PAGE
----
And I think the most important factor that I'm confident in is my guys really like it. That makes it -- I mean, if you want to play it, that helps a lot. I think hats off to the grounds crew. Whatever they have done to this point has been terrific.

Q. This is a two-parter, but when did Ludvig first get on your radar in terms of making this team, and secondly as someone who has played college golf before, can you put in context how impressive it is to have a guy who was playing a NCAA championship a few months ago on a Ryder Cup before even playing in a major championship?

LUKE DONALD: Yeah, Ludvig certainly came on to my radar at the beginning of the year in Dubai. He was paired with Edoardo Molinari, one of my vice captains, and Edoardo was like, "We need to keep an eye on this guy."

When you play with certain players, you can tell. They have a certain talent that you see them hit golf balls and you're blown away, just by the different strike, the sound, the trajectory. How he can drive a golf ball is very, very impressive.

We just kept an eye on him. It was a long-shot, it really was. He was going to be in college through the beginning of June. He was obviously doing some amazing things. I think he was the No. 1 college player by a stretch out there. I went through college and for one or two years, possibly, I was the best player but I didn't really feel like I was accomplishing what he was. I think he was more of -- and especially in the last 20 years, if you want to compare him to other college players that have come out and done well, Viktor Hovland or Jon Rahm would be in the same sort of breath of fresh air in how good he is.

Then he turned pro and we just kept an eye on him. He had some great results. I played with him in Detroit. He was 9-under through 16 holes, which was pretty impressive when he knew I was watching him. He seemed to be very unfazed. He didn't finish that weekend off well but he's obviously young and a little bit raw.

Every week, he just kept getting better and better. Had a chance to win the John Deere. He came over, obviously, with a couple weeks to go in Europe. Had a very strong finish in Czech, and obviously went on to win in Crans.

Whenever the question was asked of him to come and commit and show up and play well under the most scrutiny, he seemed to perform at a very high level. He obviously a couple weeks ago was two shots ahead after three rounds in our biggest event in Europe at Wentworth.

His pedigree is just starting. He's just getting on his road. He's just starting to write his history. I think he's a generational talent. As I've said in the media before, I think he's a very, very strong, strong player and I'm looking forward to seeing him lap up this Ryder Cup experience because it really is an amazing thing to be a part of.

Q. The fact there were so European fans at Whistling Straits, it was played in front of probably the most partisan crowd at the Ryder Cup. How much do you think that contributed to the severity of the defeat, and how important are the fans as the 13th fan this week?

LUKE DONALD: In the end we didn't perform at what we needed to to perform at, a good standard of golf. The Americans were strong and they played how they know they can play.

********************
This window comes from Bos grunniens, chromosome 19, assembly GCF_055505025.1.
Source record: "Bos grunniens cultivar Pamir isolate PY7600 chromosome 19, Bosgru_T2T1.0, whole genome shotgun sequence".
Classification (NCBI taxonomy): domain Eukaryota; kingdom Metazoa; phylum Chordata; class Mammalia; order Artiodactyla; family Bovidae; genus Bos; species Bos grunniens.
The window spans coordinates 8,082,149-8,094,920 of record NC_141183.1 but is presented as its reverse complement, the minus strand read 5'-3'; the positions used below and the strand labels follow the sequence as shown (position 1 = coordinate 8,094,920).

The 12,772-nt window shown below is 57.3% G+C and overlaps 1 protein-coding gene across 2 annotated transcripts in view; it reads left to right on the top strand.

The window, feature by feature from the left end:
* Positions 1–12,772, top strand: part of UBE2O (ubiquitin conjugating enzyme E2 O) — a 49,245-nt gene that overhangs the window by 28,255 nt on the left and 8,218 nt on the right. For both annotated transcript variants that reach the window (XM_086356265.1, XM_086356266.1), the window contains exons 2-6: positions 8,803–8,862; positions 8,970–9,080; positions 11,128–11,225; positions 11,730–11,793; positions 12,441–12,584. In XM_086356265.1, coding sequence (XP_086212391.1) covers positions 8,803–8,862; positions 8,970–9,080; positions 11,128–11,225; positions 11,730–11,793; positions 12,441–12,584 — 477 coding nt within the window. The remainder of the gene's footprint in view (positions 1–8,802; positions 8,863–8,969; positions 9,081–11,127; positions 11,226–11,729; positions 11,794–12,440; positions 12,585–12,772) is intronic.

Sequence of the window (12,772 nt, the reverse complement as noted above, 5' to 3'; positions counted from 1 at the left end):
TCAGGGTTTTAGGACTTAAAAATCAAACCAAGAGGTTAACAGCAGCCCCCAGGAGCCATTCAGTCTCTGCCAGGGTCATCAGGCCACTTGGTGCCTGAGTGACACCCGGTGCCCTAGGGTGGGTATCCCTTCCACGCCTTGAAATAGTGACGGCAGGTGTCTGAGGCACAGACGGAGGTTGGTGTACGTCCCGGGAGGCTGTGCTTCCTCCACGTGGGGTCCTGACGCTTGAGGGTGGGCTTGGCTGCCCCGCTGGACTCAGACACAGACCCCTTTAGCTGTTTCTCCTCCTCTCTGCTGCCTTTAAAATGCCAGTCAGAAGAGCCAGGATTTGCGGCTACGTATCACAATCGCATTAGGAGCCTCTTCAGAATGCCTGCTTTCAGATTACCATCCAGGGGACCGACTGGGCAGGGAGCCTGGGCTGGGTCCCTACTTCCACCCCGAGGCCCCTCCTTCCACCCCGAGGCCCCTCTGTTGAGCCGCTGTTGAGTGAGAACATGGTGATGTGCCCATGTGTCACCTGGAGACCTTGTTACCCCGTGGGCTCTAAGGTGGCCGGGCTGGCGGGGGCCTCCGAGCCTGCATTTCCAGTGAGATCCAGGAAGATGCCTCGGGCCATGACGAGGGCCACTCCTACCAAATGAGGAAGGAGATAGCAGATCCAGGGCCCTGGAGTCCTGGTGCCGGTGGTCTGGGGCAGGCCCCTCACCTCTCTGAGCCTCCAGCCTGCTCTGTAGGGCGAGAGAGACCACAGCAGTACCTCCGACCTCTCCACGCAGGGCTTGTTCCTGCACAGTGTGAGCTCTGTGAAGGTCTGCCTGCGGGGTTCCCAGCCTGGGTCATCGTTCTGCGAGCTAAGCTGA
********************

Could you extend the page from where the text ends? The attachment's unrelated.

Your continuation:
And certainly, being at home, we know that's an advantage. We know it's an advantage when you're in the U.S., and it's an advantage to us. But having that support, that crowd behind you, is helpful and it picks up your energy as a player and you can feed off it.

Absolutely we are looking forward to having a lot more support this time around. It was certainly lacking a lot because of COVID two years ago, and hopefully that is something that will certainly be in our favour.

Q. There's a myth built up around the team element of the United States, and that accounts perhaps for why the team has failed to do well in Europe, and you remember the 2014 team at Gleneagles when Phil had an altercation with the captain afterwards, and there was a task force announced to dig into just how America, the United States, failed in Europe and why they couldn't grasp this kind of central element of being a team. Do you think that's unfair, or is there something about the way that Europe performed in Europe that you -- that have taken something from that?

ZACH JOHNSON: Well, I think you touched on a few points that are accurate there. No. 1, I do think -- I mean, I played on a lot of those teams. Unfortunately three of them over here where fortunately the experience was amazing but the result was not what I anticipated.

But every one of those teams, I wanted to be around the guys. There wasn't, from a camaraderie standpoint, that was not an issue. The passion was there.

I think what has -- just like anything, times evolve, and sometimes you've got to really dig deep and see if you can potentially make things better and more efficient and effective, and that's what's happened.

It does not mean it's going to result in wins, but what it does is it allows the guys that are inside the ropes that kind of have been there and felt those feelings, maybe make some, you know, pretty crucial or even pivotal decisions.

I applaud The PGA of America for allowing myself and some of my peers before me to have direct ownership in how we navigate Team USA.

I think it's in a better place, and I think it's all because of that collaboration between us players, The PGA of America and some of the other powers that really know what's going on because we are passionate about this very Cup.